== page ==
HUNDREDS of homeless people across the north west will be warmer this Christmas, thanks to a community project by a Runcorn shopping centre.

Shopping City in Halton Link Road converted an empty shop unit into a reception centre in November to take in donations of duvets, blankets, coats and other clothing, which will be distributed direct to the region’s many homeless people.

Working closely with local radio station Wire Fm and homeless shelters, Halton Lodge in Runcorn, Room at the Inn in Warrington and Brennan Lodge in Widnes, Shopping City Runcorn ran its #Warm the Streets campaign for four weeks in the lead up to Christmas

On December 17, the last donations were received and will now be handed out to those in need.

Residents in Runcorn, Widnes and Warrington donated more than 60,000 items of bedding or clothing and the project has been so successful that shopping centres across the country have pledged to do the same next year.

Shopping City manager, Karl Clawley, said: "We have been blown away by the generosity of the local community.

"Halton is one of the most deprived boroughs in the country but that doesn’t stop local people having big hearts.

"The response has been amazing- someone came in with 300 spare sleeping bags and local Tesco distribution centre community manager David Coleman happened to be walking past and offered us the services of his staff to pack and sort all the donations.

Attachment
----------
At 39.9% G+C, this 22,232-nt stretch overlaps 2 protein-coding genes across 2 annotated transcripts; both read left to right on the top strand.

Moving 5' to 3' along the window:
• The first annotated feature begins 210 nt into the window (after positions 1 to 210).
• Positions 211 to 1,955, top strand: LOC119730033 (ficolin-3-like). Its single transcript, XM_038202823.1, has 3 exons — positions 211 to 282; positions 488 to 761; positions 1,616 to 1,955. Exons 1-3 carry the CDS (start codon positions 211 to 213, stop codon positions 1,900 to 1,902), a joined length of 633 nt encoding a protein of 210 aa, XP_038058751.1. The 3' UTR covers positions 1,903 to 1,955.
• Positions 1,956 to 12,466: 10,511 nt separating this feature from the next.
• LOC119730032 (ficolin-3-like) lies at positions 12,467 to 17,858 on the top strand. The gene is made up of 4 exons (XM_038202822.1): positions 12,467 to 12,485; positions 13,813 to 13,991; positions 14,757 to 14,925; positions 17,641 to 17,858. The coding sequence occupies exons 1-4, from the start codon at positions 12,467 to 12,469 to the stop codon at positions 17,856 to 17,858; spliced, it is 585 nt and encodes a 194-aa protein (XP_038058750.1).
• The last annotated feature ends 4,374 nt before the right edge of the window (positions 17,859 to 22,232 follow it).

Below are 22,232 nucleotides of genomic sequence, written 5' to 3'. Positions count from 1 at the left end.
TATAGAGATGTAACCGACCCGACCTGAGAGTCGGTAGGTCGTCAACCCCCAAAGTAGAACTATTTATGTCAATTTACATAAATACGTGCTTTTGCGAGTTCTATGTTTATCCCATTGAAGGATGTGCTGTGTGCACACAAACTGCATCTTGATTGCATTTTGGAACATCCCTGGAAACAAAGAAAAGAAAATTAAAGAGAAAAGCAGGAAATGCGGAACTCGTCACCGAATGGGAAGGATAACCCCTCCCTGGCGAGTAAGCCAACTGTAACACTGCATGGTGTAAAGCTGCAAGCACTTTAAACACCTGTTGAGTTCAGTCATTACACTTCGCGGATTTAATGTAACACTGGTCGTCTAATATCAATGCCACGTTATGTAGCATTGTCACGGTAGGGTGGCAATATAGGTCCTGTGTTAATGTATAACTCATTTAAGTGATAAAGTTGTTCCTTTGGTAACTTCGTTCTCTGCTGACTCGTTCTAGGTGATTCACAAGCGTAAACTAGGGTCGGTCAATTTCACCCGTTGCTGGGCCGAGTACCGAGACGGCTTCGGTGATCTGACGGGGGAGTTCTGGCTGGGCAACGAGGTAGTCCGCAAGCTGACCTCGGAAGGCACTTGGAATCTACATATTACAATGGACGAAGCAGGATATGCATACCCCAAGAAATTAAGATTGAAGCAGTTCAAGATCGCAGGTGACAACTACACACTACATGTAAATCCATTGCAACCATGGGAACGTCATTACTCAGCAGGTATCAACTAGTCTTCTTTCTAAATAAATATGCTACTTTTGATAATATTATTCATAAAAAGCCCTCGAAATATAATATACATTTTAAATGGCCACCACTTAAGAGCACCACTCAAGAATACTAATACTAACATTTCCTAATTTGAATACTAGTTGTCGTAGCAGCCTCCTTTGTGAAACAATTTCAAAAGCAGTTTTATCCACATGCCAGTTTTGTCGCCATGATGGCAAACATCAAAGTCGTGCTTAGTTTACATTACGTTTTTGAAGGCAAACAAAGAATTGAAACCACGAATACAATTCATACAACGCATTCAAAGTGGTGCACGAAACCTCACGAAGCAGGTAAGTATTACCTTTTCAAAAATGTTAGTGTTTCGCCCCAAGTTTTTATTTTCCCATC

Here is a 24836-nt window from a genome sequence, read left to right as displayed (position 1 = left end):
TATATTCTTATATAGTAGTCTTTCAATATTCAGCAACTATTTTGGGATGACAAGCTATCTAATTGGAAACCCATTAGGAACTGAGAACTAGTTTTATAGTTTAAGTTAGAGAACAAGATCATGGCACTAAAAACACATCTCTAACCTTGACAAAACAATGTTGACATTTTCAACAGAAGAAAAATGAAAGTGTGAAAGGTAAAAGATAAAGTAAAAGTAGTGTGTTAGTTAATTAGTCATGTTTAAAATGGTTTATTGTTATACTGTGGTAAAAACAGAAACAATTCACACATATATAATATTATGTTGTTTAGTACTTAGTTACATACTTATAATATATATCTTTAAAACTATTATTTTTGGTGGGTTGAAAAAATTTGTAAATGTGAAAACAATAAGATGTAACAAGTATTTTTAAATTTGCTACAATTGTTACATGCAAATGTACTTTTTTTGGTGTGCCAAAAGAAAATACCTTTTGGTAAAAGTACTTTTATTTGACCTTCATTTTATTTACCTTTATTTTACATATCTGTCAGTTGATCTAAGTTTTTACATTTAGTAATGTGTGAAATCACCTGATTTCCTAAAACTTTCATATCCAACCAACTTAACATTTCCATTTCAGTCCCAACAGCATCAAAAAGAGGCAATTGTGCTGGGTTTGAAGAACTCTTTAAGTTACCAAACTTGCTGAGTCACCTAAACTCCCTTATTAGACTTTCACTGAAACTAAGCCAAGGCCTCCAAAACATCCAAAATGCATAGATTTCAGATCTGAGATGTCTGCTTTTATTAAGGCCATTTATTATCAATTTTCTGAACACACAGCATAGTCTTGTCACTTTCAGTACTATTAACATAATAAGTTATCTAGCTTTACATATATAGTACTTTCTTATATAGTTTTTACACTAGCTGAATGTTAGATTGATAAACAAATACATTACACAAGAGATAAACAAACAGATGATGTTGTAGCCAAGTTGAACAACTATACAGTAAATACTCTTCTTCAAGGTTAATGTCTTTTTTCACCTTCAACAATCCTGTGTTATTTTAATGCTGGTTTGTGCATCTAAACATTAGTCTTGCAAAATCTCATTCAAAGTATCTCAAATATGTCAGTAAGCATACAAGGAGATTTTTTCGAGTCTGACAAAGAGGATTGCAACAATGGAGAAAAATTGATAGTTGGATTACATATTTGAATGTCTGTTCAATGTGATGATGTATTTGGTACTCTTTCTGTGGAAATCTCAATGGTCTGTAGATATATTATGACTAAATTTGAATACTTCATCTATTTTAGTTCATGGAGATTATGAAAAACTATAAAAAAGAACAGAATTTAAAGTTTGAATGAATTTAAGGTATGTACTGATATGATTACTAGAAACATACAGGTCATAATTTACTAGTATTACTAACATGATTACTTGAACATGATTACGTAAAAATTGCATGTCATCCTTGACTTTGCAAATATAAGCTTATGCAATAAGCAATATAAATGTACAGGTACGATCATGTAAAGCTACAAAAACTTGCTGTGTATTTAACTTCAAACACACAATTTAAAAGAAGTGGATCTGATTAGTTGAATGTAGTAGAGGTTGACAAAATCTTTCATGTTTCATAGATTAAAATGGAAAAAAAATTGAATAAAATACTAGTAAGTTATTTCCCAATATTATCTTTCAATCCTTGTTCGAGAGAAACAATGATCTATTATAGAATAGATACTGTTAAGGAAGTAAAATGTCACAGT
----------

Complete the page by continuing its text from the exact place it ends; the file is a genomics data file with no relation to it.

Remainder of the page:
"The fact that homelessness is such a major issue is absolutely shocking in the 21st century.

"Many of the safety nets that used to be there have disappeared and people are losing their homes due to unemployment, relationship breakdowns and mental health issues- it’s a heart-breaking situation."

Helping out from Tesco’s Widnes distribution centre were several young adults who have all been affected by the devastating impact of homelessness.

Arron Jones, 32, was taken into care, aged only four, due to drug problems in the family and was without a stable home for most of her youth.

She said: “I know what it’s like to experience that constant fear of losing your home and feel like you are beneath everybody.”

Her colleague Aaron Haydock, 27, also found himself on the streets for six weeks due to a breakdown in family relationships when he was 19.

He said: "I was locked out of my house and given an hour to collect my belongings and go.

"As a young single man, you are bottom of the heap when it comes to getting help, so I was bed-hopping with friends and on the streets for a month and a half before I managed to get a part-time job and slowly pull myself up.

"Homelessness can happen to anyone."